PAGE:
Human health has benefited tremendously from the therapeutic application of monoclonal antibodies (mAb), treating painful and devastating diseases such as rheumatoid arthritis and cancer, among others. However, mAb development is a laborious and time consuming process. The health benefits gained from faster mAb development are clear, creating a great need for tools to guide scientists toward discovering the most promising antigenic targets-particularly with regard to B-cell epitopes (the part of an antigen recognized by an antibody). The critical barrier to progress in this domain is the inability to deduce the conformational characteristics of protein sequence in the absence of known structure for predicting linear B-cell epitopes-the largest, most diverse, and pharmaceutically valuable class of known epitopes. The general criticism of existing prediction methods is that they are inaccurate and do not address the conformational nature of B-cell epitopes. DNASTAR proposes to create a software pipeline that guides the prediction of B-cell epitopes, models the dynamic structural interface between a monoclonal antibody and its experimentally identified antigen, and screens in silico site-directed mutations to engineer more potent antibodies with enhanced binding affinity. The Phase I goal is to improve the prediction of antigenic peptides from target protein sequences and experimental or predicted structures. Toward this goal, DNASTAR has established collaborations with experts in monoclonal antibody production, 3D structure prediction, and protein structure and dynamics, including access to their experimental methods, data, and software tools. Our predictive models will benefit from three key innovations: 1) a superior data set and professional insights into monoclonal antibody production, 2) the introduction of state of the art 3D structure prediction for training our epitope predictors, and 3) the first use of structure-based protein dynamics in B-cell epitope prediction. At the conclusion of Phase I, we will deliver an enhanced sequence-only B-cell epitope prediction model when compared to current top prediction methods (Aim 1) and a superior sequence and structure-based epitope prediction model using 3D structure prediction and protein dynamics (Aim 2). In creating these models, we will account for the chemical and physical properties of a protein sequence and the biophysics that mediate protein-protein interactions, including solvent accessibility, hydrogen bonding, residue flexibility, binding nuclei, and geometric contours of the molecular surface. The proposed software pipeline will be built upon Protean 3D, our new molecular structure and simulation viewer, and will elevate the technical capability of a broad range of experimental scientists to estimate key antigenic structural properties from proteins without known structure-all on their desktop computer. Upon achieving these aims, scientists will recognize that it is no longer adequate to describe B-cell epitopes using amino acid frequencies or propensity scales alone.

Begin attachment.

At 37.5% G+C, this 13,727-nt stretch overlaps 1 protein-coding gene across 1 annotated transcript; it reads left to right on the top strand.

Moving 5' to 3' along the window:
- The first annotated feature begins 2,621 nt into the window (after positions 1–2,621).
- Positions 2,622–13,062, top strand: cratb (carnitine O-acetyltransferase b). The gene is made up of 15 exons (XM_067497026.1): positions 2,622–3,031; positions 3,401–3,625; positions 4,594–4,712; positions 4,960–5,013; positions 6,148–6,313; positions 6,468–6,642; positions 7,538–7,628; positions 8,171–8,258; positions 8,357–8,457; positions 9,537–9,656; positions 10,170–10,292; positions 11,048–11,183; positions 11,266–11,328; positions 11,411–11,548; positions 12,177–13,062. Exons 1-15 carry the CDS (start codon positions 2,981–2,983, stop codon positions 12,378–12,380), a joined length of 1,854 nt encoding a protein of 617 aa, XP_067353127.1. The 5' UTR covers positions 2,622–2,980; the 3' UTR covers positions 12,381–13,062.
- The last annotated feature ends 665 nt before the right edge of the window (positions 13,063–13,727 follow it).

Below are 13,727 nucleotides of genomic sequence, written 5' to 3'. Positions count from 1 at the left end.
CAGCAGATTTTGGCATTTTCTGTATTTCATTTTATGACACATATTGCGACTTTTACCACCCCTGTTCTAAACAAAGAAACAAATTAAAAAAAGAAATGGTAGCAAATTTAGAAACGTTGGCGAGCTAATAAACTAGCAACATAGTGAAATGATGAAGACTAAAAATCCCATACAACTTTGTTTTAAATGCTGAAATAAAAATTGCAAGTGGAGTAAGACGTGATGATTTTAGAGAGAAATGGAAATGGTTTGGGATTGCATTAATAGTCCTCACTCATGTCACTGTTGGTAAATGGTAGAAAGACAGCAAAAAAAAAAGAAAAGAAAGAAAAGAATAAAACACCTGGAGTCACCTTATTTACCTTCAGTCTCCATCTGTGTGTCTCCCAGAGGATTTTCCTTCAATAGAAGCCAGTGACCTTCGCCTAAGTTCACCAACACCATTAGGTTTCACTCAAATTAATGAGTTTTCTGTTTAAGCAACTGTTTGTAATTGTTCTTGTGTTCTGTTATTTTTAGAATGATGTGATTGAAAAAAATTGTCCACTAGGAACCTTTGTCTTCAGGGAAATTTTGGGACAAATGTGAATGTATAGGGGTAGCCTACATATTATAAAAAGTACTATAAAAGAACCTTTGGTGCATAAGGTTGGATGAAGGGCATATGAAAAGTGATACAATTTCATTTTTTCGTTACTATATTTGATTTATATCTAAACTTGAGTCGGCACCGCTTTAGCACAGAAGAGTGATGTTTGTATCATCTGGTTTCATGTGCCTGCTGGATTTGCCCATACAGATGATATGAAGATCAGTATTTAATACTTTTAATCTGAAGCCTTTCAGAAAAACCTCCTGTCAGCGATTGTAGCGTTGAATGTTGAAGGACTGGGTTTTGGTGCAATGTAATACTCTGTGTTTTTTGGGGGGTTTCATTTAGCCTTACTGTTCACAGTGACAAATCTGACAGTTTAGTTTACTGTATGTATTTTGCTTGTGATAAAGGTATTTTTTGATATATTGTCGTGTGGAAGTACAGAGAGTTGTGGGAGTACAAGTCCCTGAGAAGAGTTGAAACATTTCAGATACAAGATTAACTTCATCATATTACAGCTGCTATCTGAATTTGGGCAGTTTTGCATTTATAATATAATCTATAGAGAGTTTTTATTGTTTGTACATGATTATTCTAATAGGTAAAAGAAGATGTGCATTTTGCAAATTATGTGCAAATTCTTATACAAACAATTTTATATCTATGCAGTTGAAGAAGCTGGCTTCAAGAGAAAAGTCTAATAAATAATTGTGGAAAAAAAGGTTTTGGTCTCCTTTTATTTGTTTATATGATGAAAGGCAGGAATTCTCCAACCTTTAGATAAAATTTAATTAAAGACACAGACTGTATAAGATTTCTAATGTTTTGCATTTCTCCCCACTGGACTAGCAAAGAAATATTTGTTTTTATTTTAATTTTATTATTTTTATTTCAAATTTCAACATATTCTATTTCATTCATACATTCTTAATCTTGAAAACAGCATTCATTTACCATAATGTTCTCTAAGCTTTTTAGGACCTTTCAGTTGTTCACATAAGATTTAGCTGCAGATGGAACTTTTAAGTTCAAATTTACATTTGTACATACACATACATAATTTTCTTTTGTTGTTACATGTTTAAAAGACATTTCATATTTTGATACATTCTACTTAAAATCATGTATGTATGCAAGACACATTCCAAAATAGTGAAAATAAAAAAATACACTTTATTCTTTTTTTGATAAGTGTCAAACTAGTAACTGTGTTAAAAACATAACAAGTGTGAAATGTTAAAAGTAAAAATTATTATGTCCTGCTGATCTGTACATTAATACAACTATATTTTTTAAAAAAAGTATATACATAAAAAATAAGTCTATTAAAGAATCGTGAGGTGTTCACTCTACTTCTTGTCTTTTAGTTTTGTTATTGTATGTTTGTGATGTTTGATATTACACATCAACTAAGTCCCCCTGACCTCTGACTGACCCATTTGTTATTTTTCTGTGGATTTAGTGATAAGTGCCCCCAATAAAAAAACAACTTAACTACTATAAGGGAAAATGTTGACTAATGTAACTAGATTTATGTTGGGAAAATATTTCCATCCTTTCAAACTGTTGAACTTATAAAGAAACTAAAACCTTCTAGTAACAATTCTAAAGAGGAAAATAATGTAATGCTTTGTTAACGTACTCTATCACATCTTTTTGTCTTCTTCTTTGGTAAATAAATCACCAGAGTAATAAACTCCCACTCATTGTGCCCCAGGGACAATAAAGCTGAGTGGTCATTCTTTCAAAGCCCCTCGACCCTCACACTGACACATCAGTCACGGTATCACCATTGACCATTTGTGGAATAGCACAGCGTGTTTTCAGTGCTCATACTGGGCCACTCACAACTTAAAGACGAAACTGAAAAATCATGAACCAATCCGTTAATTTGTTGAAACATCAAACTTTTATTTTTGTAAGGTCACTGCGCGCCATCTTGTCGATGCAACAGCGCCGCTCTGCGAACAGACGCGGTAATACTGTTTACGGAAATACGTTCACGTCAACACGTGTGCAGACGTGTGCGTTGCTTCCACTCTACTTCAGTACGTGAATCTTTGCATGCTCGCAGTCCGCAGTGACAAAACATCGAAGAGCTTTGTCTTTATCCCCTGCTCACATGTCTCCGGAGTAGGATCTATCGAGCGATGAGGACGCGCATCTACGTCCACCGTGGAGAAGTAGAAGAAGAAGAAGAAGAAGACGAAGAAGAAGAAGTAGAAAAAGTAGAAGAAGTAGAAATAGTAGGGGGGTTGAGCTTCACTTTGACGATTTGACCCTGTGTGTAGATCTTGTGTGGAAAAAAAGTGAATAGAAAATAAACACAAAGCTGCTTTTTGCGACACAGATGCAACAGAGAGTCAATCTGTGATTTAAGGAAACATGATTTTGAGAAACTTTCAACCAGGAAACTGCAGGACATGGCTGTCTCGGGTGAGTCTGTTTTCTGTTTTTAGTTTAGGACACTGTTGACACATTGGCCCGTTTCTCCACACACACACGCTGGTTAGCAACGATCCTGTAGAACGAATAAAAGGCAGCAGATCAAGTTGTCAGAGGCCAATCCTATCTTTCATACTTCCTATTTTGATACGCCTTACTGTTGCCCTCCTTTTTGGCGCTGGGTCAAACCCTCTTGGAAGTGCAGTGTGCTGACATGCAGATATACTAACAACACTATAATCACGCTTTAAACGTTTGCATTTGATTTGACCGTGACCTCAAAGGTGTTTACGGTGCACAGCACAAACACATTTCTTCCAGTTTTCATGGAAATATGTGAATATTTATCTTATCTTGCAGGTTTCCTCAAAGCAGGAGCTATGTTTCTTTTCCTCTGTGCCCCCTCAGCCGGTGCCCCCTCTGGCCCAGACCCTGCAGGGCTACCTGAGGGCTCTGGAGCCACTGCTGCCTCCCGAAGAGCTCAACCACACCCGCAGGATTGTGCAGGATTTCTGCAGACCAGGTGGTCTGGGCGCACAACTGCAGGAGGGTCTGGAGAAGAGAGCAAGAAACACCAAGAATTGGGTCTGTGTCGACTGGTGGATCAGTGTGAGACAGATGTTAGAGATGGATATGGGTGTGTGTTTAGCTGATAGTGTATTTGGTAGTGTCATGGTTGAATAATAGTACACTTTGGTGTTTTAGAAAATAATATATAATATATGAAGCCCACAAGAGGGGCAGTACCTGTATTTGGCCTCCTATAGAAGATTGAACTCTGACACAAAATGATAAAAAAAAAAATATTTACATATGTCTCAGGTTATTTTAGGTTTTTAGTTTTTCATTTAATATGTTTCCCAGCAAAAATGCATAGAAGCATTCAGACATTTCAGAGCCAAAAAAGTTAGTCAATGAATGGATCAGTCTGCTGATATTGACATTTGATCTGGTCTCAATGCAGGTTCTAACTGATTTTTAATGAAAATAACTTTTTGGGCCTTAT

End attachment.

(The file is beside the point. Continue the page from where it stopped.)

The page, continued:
Monoclonal antibodies are invaluable tools for diagnosing and treating human diseases. Unfortunately, the experimental methods used today to identify the most promising immunogenic targets are time consuming and less than totally effective. By taking the novel approach of incorporating both protein sequence information and structural features derived from high quality 3D structure predictions within our desktop computer software product, we propose to advance the ability of a broad range of life scientists to properly predict B-cell epitopes (the part of an antigen recognized by an antibody) applicable to their area of interest. This will accelerate the discovery of new monoclonal antibody pharmaceuticals, leading to improved human health across many diseases.